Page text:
Citing your references, or the sources of information that you use in your research, is critical for a number of reasons. Citing references:
- strengthens the authoritativeness of your work;
shows you've incorporated other scholarly research into your work;
gives a record of the sources you've used in your research;
provides the reader with valuable information, indicating where to go to find further information;
extends professional honesty and courtesy. Writers have a responsibility to indicate when they have used someone else's ideas or words.
When citing a reference or compiling a bibliography, there are many style choices. Check with your professor to see which style (APA, MLA, etc.) you should use.
What is a Citation?
Writers use citations to acknowledge the sources of information they've used and to avoid plagiarism. A citation is the information needed to locate an article or book.
Regardless of the citation style or type of resource, the elements in a citation always include author name, title of the work, and publication date.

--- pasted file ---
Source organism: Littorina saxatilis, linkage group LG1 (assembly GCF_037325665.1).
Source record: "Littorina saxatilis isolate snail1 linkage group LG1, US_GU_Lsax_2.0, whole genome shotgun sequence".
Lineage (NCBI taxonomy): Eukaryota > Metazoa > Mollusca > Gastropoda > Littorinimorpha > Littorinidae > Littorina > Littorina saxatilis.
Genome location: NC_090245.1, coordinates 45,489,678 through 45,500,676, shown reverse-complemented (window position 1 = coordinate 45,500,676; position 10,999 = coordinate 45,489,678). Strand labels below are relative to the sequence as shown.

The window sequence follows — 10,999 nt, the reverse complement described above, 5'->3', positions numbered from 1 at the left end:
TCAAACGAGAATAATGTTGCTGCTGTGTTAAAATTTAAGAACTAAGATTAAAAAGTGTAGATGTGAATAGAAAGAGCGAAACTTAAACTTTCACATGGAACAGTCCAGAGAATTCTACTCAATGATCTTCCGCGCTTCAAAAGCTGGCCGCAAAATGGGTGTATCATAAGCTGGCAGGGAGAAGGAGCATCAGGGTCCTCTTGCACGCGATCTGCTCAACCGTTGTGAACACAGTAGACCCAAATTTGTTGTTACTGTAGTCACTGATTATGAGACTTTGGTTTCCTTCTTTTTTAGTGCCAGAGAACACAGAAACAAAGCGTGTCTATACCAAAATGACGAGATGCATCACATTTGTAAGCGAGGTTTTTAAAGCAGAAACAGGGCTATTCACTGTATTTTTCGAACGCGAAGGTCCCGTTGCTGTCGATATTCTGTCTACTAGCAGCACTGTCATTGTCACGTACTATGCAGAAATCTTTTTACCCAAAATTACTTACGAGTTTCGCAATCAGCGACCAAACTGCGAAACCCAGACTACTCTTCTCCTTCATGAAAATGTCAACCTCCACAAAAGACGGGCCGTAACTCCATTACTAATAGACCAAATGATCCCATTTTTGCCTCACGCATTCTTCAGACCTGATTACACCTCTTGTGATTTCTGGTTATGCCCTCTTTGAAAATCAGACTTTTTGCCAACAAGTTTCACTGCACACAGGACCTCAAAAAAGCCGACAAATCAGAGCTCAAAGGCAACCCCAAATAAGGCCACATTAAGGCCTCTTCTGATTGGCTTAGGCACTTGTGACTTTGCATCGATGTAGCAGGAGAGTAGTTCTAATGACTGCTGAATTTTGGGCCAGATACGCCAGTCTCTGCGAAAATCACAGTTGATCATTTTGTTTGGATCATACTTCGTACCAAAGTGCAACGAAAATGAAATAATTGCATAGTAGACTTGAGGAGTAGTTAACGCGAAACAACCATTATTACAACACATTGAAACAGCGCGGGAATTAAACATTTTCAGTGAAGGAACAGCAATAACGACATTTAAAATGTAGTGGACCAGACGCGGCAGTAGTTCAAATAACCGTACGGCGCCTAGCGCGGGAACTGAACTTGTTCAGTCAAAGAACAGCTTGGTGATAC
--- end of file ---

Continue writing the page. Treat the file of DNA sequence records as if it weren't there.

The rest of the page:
- Book citations include publisher name and publisher location.
- Online, electronic sources, or full-text articles often add the URL where the document is located, the date the item was retrieved, and sometimes a DOI (a Digital Object Identifier), which is a unique string of numbers assigned to an article--think of it as the article's Social Security number. Some styles include a DOI; others do not.
- Journal (example above), magazine, or newspaper articles include the journal, magazine, or newspaper title, article title, volume and page number.
Instruction & Reference Librarian
Lebanon Valley College
Annville, PA 17003
When Do I Cite?
"Whenever you borrow words or ideas from another source, you need to acknowledge that source. The following situations almost always require a citation:
1. Whenever you use quotes
2. Whenever you paraphrase
3. Whenever you use an idea that someone else has already expressed
4. Whenever you make specific reference to the work of another
5. Whenever someone else's work has been critical in developing your own ideas."
The only time you don't need to cite is when you're using 'common knowledge.'
When do I need to cite? Retrieved June 8, 2012.